Table 3

Effect of hydroxycinnamic acid derivatives on diabetes



Experimental outcome


Cinnamic acid

TNF-α-treated insulin-resistant mouse FL83B hepatocytes.

- Increased expression of glycogen synthase, whereas the expression of glycogen synthase kinase and phosphorylation of glycogen synthase at Ser641 in insulin-resistant mouse hepatocytes was decreased.



STZ-induced diabetic Wistar Albino rats

- Improved glucose tolerance and carbohydrate metabolizing enzymes,


Ferulic acid

STZ-induced diabetic mice (0.01 and 0.1 % FA of diet)

- Decreased elevated blood glucose level



KK-Ay mice (0.05 % FA of Diet)

- Suppress blood glucose level



C57BL/KsJ db/db mice

- Decreased blood glucose level by increasing glycogen synthesis. Increased glucokinase activity.



Streptozotocin induced diabetes rats

- Prevents lipid peroxidation and improved the antioxidant enzymes such as glutathione peroxidase (GPx), superoxide dismutase (SOD) and catalase (CAT)



Otsuka Long-Evans Tokushima Fatty (OLETF) diabetic rats (0.2 % FA in diet)

- Improved


Male C57BL/6 N mice (0.5 % FA of diet)

- Lower blood glucose level and glucose-6-phosphatase (G6pase) and phosphoenolpyruvate carboxykinase (PEPCK) activities.



Stroke-prone spontaneously hypertensive rats (SHRsp) (0 · 01 g/kg FA of diet)

- Improved hypertension as well as glucose tolerance, plasma nitric oxide (NOx). Also increased several mRNA expressions of metabolic parameters involved in glucose and lipid metabolisms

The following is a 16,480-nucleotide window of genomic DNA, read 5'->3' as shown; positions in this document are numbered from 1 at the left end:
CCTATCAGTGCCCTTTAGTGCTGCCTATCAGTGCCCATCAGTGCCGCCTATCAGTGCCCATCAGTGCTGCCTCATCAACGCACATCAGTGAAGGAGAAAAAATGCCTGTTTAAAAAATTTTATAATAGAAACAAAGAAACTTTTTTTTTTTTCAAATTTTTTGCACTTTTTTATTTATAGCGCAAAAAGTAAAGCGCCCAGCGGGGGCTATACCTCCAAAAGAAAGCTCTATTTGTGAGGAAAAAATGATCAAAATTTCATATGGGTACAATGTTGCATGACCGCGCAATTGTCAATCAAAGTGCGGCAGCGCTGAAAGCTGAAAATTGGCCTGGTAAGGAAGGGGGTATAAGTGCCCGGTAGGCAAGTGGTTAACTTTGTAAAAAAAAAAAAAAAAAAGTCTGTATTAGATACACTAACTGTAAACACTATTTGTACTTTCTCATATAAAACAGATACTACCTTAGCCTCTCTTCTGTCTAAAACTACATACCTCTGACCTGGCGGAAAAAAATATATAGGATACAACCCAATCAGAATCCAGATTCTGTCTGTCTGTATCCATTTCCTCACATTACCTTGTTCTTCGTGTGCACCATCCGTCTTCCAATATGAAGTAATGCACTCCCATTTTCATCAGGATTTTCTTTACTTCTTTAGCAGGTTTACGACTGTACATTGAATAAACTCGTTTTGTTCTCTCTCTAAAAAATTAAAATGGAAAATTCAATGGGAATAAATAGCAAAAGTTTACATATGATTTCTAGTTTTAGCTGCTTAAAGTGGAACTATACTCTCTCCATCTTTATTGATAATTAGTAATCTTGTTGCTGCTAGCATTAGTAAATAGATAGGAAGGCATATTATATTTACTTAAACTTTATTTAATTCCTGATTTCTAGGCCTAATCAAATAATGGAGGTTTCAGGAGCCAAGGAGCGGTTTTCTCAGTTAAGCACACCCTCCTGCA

- high-fat and fructose-induced type 2 diabetic adult male rats

- FA treatment to diabetic animals restored blood glucose, serum insulin, glucose tolerance, and insulin tolerance to normal range.

- Hepatic glycogen concentration, activity of glycogen synthase, and glucokinase were significantly increased, whereas activity of glycogen phosphorylase and enzymes of gluconeogenesis (phosphoenolpyruvate carboxykinase (PEPCK) and glucose-6-phosphatase (G6Pase)) were decreased in diabetic animals due to FA treatment


- FA (50 mg/(kg body weight · day)(−1), orally) for 30 days


- high-fat and fructose-induced type 2 diabetic adult male rats

- Authors suggested that FA treatment reduced the GLUT2 expression in diabetic animals by impairing the interaction between these transcription factors (SREBP1c, HNF1α and HNF3β) and GLUT2 gene promoter.


- FA (50 mg/(kg body weight · day)(−1), orally) for 30 days

Caffeic acid

C57BL/KsJ-db/db mice

- Reduction of the blood glucose and glycosylated hemoglobin levels. Caffeic acid also markedly increased glucokinase activity and its mRNA expression and glycogen content and simultaneously lowered glucose-6-phosphatase and phosphoenolpyruvate carboxykinase activities and their respective mRNA expressions, accompanied by a reduction in the glucose transporter 2 expression in the liver